Citation: Mángano MG, Buatois LA, Waisfeld BG, Muñoz DF, Vaccari NE, Astini RA. 2021 Were all trilobites fully marine? Trilobite expansion into brackish water during the early Palaeozoic. Proc. R. Soc. B 288: 20202263. https://doi.org/10.1098/rspb.2020.2263

Molecular phylogeny of an elephant-like species

A molecular phylogeny of the extinct South American gomphothere through collagen sequence analysis

By: Michael Buckley, Omar P. Recabarren, Craig Lawless, Nuria Garcia, Mario Pino

Summarized by: Stormie Gosdoski a student at the University of South Florida. She will be receiving her Bachelor of Science in Geology this December, 2020. After school she plans to join the scientific community and put her degree to good use. 

Data: Phylogenetic trees are created to determine the closest possible relationships between species, like a family tree. The phylogenetic tree containing gomphotheres, a group related to modern elephants, was created by analyzing molecular differences across species and determine the relationships between gomphotheres and true elephants and mammoths. One of the most informative ancient biomolecules that scientists can use for this type of study is collagen, which is the most abundant protein in bones and teeth.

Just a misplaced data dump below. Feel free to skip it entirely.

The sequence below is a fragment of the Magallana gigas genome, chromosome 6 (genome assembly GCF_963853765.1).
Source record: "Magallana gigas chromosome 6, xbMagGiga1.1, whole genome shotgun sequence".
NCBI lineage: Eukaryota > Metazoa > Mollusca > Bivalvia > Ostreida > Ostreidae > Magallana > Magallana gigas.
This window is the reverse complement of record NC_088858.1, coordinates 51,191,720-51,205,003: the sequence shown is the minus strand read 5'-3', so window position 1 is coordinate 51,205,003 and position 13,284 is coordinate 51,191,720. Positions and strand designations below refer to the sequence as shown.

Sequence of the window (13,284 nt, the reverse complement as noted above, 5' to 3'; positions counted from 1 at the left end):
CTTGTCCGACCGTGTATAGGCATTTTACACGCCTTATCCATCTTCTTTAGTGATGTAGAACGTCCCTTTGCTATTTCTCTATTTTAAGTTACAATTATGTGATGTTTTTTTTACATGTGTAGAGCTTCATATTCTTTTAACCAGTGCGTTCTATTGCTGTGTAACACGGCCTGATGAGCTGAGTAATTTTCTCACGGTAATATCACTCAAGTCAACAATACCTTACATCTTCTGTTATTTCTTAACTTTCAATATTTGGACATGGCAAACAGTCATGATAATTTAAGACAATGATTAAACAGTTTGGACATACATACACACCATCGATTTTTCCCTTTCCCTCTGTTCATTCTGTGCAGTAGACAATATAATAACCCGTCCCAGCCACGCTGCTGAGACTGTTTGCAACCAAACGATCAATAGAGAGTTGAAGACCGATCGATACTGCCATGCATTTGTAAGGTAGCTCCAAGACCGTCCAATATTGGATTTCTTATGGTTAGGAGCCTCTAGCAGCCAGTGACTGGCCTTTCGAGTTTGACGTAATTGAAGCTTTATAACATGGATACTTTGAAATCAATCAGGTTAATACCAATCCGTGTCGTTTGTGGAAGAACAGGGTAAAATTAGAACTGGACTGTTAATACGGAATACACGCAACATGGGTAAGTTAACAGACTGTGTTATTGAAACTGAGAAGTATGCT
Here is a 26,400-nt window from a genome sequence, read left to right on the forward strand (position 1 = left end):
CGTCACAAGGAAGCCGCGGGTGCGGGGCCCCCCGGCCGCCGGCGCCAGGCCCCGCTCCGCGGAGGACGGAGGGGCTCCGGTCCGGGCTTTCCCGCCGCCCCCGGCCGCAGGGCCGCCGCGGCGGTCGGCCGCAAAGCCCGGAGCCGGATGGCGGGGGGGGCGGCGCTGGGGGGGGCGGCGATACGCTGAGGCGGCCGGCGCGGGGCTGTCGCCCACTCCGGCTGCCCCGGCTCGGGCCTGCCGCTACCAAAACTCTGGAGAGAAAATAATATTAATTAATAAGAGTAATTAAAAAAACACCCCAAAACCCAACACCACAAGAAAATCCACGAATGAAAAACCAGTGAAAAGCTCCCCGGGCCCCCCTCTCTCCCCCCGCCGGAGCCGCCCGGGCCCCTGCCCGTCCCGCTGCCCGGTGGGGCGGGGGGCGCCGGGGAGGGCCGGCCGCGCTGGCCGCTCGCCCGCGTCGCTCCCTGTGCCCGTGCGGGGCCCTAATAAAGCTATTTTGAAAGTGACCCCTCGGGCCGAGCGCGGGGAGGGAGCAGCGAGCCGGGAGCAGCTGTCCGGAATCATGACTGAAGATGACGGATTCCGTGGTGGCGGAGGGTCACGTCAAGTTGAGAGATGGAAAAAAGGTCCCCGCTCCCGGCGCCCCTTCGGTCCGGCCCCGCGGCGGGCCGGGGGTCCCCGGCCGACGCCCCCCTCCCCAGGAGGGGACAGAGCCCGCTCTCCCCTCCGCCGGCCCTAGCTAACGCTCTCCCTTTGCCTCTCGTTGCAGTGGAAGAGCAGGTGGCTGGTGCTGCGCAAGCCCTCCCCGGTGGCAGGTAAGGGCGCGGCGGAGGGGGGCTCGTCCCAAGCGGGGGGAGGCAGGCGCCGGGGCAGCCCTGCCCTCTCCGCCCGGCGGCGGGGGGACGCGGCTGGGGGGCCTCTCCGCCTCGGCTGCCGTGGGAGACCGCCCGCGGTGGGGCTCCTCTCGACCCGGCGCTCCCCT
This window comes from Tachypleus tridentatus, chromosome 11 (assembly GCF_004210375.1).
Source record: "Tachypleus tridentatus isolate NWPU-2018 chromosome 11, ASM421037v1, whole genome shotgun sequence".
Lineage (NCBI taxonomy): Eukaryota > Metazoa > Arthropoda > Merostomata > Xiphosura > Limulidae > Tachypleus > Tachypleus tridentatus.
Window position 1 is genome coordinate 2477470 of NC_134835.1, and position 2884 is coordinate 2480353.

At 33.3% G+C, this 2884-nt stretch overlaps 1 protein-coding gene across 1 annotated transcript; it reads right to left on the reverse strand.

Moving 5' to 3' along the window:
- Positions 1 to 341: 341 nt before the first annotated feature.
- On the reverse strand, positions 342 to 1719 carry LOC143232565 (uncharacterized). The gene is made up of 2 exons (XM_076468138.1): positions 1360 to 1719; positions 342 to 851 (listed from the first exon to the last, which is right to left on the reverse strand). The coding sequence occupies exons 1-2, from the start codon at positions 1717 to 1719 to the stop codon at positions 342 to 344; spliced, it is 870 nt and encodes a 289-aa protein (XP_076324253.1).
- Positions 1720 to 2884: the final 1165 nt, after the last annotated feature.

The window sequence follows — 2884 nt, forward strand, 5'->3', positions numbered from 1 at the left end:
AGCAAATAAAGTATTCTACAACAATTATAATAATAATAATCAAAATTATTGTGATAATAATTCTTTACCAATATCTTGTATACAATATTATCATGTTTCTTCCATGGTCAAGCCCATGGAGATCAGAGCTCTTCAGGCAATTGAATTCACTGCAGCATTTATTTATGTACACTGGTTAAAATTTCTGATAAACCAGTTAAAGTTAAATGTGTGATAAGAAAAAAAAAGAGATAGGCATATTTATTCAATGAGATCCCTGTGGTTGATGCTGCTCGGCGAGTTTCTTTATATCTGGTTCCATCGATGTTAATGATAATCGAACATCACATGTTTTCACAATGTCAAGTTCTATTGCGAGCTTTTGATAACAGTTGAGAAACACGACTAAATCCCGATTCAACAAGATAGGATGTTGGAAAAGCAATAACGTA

The scientists sampled four different gomphothere fossils belonging to a genus called Notiomastodon from South America. To reduce extraneous variables that could be present in the dataset, all the fossils were taken from the same location: the Pilauco Site in Osorno, Chile. They were also taken from the same layer of sediment. The layers of sediment on Earth can be read like a book, if no other geologic event has altered their positions. The ability to read each layer like a book gives scientists the ability to date the specimens; 13,650 ± 70 years ago to 12,372 ± 42 years ago. The fossils collected from this site included two root molars, a piece of rib, and a skull fragment.

Methods: The bones had fragments removed from them using a diamond-tip Dremel drill. They were then demineralized in hydrochloric acid (meaning, the scientists removed the minerals from the bones). The collagen was extracted from the solution. It was analyzed by a machine called a Matrix Assisted Laser Desorption Ionization Mass Spectrometry Time-of-Flight Mass Spectrometry (MALDI-ToF-MS). This type of equipment is used specifically to find the protein fingerprint of cells (which, just like our fingerprints, are unique to specific groups). The data collected from these methods were compared and searched for on the Swiss-Prot database for any potential matches to the primary protein sequences that are present in the collected data. This database is a protein sequence database. A potential match in the database would mean the species are more closely related. Once the analysis was complete, the scientists then performed a phylogenetic analysis of the data collected. Meaning, they compiled this information and ran the phylogenetic analysis using these new specimens and animals belonging to the closely related proboscideans, the group including elephants and mammoths, in the database as well, to determine relationships of the organisms in question.